We should at this point have a working computer, with a reasonable expectation of it’s potential hashrate. If you’re a newbie reading this, you’re probably a Windows user (I am), but if you’re a MacOS or Linux user that’s fine too. The best guide I have found is this one, by Cryptobadger:
You’re going to want either section 2 or section 3 depending on your OS of choice, and most of the details under the Windows setup can be reasonably applied to a Mac as well – most coin releases offer Mac and Windows software.
A few things that I found it hard to wrap my head around at the start:
Wallets and miners – hang on a sec, I thought….
Yeah, me too. OK, so basics – hopefully soon, you’re going to be up to your mammaries in virtual coins, all of which you use to pave a shiny road to drive your Ferrari on. But you need something to hold them. This something is called a wallet, and there are loads of different types, generally one for each type of coin you want to mine. A wallet will give you an address, which holds your coins, and allows you to spend them and receive them. The best guide I’ve found on this is here:
As I ultimately intend to convert pretty much everything to Bitcoin, I need a Bitcoin address. For this particular currency, I’m not downloading a wallet yet. I’ll instead make an address without needing to do that at the address above.
The wallet you’ll usually be advised to download is a piece of software called QT. It does a fair bit for you – it’ll sync you up to date with the network, make a new receive address for you to get your coins into, and gives you a nice view of your outgoings and incomings. It also mines….kinda.
You CAN mine in QT, but it’s not great, and I’m not too sure about its reported hashrates. Most people will recommend that you grab a standalone miner, which QT won’t care about. The miner does the work, QT shows you the results – simples.
The miner you want depends on your GPUs. If you have an nVidia system, like I do, then you’ll want a piece of software called Cudaminer. You can download it here:
If you have a Radeon graphics card, you’ll want CGMiner, which you can get here:
Don’t worry too much about how complicated all the directories and stuff look. You want the latest stable version (so a Beta might not be a great idea unless you know what you’re at) and you want the binary (i.e. install file) for your operating system. Download and install your miner.
There are two approaches to mining – all on your own, or as part of a collective effort, a pool. Think of it like this:
You’re standing in a football field. You know that somewhere in the field, a box of golden coins is buried. You have a shovel – a bigger hashrate is a bigger shovel. Now, you can go around by yourself digging holes trying to find the box, but it’s probably going to take a while, unless you get lucky. When you find the box, it’s all yours, and you can fill your pockets with those shiny coins. Or you can join a whole gang of people, all with their own shovels, and join in the group effort. When the box is found, the coins are distributed amongst everyone, with the guys who have the biggest shovels getting the most. But as soon as the box in that field is found, the whole gang moves to the next field and starts looking for a box there too.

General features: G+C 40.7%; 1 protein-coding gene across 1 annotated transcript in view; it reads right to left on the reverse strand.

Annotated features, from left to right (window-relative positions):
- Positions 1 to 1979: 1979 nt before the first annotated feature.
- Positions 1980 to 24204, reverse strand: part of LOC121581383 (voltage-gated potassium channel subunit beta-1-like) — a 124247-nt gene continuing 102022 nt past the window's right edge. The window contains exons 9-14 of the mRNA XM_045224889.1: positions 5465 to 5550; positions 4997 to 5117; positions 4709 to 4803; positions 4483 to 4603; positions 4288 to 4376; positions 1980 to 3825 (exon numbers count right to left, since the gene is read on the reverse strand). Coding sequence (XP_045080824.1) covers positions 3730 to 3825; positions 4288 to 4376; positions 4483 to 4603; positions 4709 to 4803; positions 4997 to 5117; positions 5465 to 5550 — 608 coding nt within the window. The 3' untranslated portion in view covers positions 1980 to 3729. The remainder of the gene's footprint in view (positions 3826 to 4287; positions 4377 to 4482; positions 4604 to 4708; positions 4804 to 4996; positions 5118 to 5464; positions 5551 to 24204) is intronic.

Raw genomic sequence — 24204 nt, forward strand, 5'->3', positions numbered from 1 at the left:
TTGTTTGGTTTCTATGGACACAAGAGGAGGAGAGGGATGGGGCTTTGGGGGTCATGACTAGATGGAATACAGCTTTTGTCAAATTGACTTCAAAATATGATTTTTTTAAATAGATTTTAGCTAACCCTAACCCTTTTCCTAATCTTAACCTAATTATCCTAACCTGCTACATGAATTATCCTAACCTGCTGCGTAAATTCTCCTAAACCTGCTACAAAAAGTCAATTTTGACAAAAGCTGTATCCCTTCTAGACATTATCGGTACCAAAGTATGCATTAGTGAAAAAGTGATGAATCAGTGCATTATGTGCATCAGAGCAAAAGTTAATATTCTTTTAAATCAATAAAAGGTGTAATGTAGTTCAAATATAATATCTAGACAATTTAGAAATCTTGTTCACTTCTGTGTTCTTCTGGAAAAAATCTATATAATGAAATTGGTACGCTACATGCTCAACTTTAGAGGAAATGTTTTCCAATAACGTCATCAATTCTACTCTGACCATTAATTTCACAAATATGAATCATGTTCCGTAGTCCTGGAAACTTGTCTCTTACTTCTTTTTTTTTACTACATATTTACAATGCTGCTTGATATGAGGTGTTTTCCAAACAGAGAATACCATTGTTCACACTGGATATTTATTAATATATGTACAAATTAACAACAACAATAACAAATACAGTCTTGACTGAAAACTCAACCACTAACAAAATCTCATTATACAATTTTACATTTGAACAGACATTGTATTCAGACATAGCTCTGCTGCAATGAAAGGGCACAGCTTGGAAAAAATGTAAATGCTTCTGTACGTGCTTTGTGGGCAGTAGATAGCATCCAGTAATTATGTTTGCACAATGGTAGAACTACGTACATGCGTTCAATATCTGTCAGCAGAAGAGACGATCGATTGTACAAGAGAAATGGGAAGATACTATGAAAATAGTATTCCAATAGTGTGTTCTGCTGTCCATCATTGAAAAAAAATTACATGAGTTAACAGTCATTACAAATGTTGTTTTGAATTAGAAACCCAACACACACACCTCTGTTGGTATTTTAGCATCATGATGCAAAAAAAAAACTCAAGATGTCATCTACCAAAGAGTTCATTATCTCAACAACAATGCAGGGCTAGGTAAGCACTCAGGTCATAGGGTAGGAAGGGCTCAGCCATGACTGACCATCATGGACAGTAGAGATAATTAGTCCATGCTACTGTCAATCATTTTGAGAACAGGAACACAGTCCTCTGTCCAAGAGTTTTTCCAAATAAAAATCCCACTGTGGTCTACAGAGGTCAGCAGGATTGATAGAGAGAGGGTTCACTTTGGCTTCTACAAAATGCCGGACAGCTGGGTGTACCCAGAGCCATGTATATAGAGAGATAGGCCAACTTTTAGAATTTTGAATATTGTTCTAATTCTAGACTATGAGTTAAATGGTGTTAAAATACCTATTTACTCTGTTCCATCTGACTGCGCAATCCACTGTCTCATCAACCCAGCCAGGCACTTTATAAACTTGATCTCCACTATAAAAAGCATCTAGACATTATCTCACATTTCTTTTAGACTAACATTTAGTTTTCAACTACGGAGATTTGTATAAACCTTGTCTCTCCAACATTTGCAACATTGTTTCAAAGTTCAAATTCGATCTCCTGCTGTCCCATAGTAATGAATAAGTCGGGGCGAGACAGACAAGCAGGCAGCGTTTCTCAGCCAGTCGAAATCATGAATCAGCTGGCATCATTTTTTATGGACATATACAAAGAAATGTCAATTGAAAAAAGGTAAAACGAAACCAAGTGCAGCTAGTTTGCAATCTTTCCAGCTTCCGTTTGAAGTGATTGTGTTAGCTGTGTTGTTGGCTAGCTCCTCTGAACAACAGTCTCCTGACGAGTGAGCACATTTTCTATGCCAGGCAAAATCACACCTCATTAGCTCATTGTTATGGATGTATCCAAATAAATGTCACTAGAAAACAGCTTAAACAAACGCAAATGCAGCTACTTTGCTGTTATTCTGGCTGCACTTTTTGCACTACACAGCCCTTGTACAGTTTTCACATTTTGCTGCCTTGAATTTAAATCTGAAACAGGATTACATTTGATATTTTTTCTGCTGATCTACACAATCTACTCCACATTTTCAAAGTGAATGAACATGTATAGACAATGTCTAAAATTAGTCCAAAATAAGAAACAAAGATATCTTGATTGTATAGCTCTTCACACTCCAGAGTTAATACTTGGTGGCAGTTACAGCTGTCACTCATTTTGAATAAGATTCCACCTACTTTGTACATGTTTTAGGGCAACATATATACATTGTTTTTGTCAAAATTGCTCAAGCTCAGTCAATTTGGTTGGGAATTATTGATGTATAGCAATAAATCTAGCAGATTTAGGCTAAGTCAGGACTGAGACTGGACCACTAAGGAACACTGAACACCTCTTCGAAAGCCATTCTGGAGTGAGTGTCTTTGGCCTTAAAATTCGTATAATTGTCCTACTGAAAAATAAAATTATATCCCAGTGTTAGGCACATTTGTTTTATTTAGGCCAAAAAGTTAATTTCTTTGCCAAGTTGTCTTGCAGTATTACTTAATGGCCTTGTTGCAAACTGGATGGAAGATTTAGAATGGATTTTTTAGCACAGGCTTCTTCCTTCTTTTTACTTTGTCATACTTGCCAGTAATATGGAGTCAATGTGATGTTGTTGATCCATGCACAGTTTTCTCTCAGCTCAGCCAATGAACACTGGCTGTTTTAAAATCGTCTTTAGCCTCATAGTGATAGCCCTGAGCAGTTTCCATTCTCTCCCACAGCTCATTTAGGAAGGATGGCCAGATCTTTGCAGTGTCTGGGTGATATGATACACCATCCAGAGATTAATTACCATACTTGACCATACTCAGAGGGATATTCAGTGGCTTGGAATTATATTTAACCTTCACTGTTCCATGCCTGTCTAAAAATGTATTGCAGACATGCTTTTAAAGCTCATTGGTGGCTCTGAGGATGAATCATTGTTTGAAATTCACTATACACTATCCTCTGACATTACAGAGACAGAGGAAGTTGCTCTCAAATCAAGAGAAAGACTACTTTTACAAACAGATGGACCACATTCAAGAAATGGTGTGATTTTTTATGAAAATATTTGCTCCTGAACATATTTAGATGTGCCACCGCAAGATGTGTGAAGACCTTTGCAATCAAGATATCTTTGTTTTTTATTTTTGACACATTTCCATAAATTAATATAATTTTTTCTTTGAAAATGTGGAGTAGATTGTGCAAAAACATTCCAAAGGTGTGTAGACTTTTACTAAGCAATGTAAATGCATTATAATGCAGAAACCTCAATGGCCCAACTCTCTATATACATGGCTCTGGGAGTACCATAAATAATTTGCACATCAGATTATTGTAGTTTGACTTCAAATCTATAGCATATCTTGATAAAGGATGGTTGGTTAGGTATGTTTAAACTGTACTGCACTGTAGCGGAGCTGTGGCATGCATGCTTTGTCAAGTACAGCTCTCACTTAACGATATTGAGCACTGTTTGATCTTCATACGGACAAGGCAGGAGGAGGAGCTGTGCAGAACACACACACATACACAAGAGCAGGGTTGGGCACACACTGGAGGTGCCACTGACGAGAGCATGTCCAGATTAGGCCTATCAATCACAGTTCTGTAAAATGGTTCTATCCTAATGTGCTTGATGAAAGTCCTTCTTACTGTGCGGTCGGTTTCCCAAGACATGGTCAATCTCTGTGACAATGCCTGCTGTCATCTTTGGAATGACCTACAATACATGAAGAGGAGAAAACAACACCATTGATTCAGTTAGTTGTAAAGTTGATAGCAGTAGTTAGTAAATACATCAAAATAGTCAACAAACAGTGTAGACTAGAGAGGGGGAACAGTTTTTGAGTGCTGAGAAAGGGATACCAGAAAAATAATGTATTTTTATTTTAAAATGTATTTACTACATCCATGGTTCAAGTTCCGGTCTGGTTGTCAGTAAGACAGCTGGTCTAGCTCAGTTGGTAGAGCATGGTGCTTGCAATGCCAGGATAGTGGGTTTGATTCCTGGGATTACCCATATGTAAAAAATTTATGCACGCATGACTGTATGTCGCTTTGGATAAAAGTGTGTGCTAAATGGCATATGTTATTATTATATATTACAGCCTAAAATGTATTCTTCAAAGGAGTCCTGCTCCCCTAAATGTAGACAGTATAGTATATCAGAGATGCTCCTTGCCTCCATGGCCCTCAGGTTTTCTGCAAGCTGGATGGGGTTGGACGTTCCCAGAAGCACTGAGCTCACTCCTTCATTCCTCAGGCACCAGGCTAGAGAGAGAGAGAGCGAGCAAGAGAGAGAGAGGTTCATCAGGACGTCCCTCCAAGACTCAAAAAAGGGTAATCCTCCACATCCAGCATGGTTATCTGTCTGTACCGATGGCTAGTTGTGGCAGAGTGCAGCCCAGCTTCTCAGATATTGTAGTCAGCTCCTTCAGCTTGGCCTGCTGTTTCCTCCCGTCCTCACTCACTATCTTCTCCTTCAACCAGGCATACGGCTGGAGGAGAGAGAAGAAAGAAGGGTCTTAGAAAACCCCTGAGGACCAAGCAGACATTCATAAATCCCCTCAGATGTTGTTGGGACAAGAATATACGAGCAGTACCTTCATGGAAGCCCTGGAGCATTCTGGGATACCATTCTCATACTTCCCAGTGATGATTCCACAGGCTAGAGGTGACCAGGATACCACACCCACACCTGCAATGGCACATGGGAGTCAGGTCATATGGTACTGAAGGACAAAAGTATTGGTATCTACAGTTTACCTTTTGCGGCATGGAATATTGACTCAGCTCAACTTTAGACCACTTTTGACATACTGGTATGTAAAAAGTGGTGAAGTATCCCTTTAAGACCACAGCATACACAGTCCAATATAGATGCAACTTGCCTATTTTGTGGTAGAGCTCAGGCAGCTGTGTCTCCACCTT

It’s a judgement call, but I decided to pool mine. With my tiny Khash I could be digging forever without finding one box of coins (called a “block”). So a steady, albeit tiny, trickle of coins suits me fine. And it’s nice to look at a balance which was zero this morning become a number you can gloat over tomorrow.
The pool I use is called a switching pool. It follows the currency trends and attempts always to mine the most profitable. There are several of these, but the one I joined has an auto-trade and auto-payout feature, which means I don’t have to piss around on exchanges trading off everything into Bitcoin. I also don’t have to have loads of wallets, which is a major blessing. Here’s a link:
It’s run by a VERY clever individual called Terk. So far it’s looking GREAT. If you do decide to pool mine, you’ll need to set up your miner to connect to the pool, so they know to pay you. This is done by making a starter file for your miner, which contains all the settings you want to run with today. It’s called a batch file, and once you get over the initially format of it, it’s pretty easy to set up. My batch file for Terk’s pool is one line long:
cudaminer.exe -i 0 -l auto -C 1 -o stratum+tcp://us.clevermining.com:3333 -O 1LaWk8EYHXXHHbuMywbmfcutMFT25apisG:pass
To break that down:
- cudaminer.exe – the miner, the piece of software we want to start up
- -o stratum+…. – this is the internet address of Terk’s pool
- -O 1LaWk…. – this is the username and password for the pool. In this case my username is my Bitcoin address, 1LaWk8EYHXXHHbuMywbmfcutMFT25apisG
- Other settings – things to make your card mine faster or more efficiently. There are a number of guides online for this, but my favourite is:
It’s using settings for a Dogecoin pool, but you can just change the address, username and password to what your own chosen pool requires.
So far you should have:
- Appraised your machine for it’s mining power
- Determined the software you need and downloaded it
- Made a decision on whether or not to solo mine or pool mine
- Set up your miner for your situation
Now you double click your batch file (mine is called startminer.bat, very imaginatively) and let it run! You’re mining!